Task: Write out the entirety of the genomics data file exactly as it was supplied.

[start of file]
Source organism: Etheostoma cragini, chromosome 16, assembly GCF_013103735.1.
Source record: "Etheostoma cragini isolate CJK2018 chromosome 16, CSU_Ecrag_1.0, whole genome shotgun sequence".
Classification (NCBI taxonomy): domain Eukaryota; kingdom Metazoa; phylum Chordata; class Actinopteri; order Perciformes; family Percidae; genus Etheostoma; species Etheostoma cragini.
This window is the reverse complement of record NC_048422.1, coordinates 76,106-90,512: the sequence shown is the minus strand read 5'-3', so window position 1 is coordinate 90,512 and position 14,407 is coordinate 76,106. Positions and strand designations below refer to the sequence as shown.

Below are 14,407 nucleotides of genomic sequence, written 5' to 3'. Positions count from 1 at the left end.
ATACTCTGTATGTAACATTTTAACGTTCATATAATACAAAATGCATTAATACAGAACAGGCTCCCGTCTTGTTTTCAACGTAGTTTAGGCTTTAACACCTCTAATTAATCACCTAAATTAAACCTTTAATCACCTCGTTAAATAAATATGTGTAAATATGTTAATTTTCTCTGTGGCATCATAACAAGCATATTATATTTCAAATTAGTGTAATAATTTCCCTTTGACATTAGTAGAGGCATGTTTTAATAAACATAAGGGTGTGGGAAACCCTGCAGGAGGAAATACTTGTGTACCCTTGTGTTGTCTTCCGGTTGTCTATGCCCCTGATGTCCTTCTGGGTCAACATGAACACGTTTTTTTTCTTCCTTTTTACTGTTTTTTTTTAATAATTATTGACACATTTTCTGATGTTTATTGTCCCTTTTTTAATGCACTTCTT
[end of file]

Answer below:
Source organism: Etheostoma cragini, chromosome 16, assembly GCF_013103735.1.
Source record: "Etheostoma cragini isolate CJK2018 chromosome 16, CSU_Ecrag_1.0, whole genome shotgun sequence".
Classification (NCBI taxonomy): domain Eukaryota; kingdom Metazoa; phylum Chordata; class Actinopteri; order Perciformes; family Percidae; genus Etheostoma; species Etheostoma cragini.
This window is the reverse complement of record NC_048422.1, coordinates 76,106-90,512: the sequence shown is the minus strand read 5'-3', so window position 1 is coordinate 90,512 and position 14,407 is coordinate 76,106. Positions and strand designations below refer to the sequence as shown.

Below are 14,407 nucleotides of genomic sequence, written 5' to 3'. Positions count from 1 at the left end.
ATACTCTGTATGTAACATTTTAACGTTCATATAATACAAAATGCATTAATACAGAACAGGCTCCCGTCTTGTTTTCAACGTAGTTTAGGCTTTAACACCTCTAATTAATCACCTAAATTAAACCTTTAATCACCTCGTTAAATAAATATGTGTAAATATGTTAATTTTCTCTGTGGCATCATAACAAGCATATTATATTTCAAATTAGTGTAATAATTTCCCTTTGACATTAGTAGAGGCATGTTTTAATAAACATAAGGGTGTGGGAAACCCTGCAGGAGGAAATACTTGTGTACCCTTGTGTTGTCTTCCGGTTGTCTATGCCCCTGATGTCCTTCTGGGTCAACATGAACACGTTTTTTTTCTTCCTTTTTACTGTTTTTTTTTAATAATTATTGACACATTTTCTGATGTTTATTGTCCCTTTTTTAATGCACTTCTT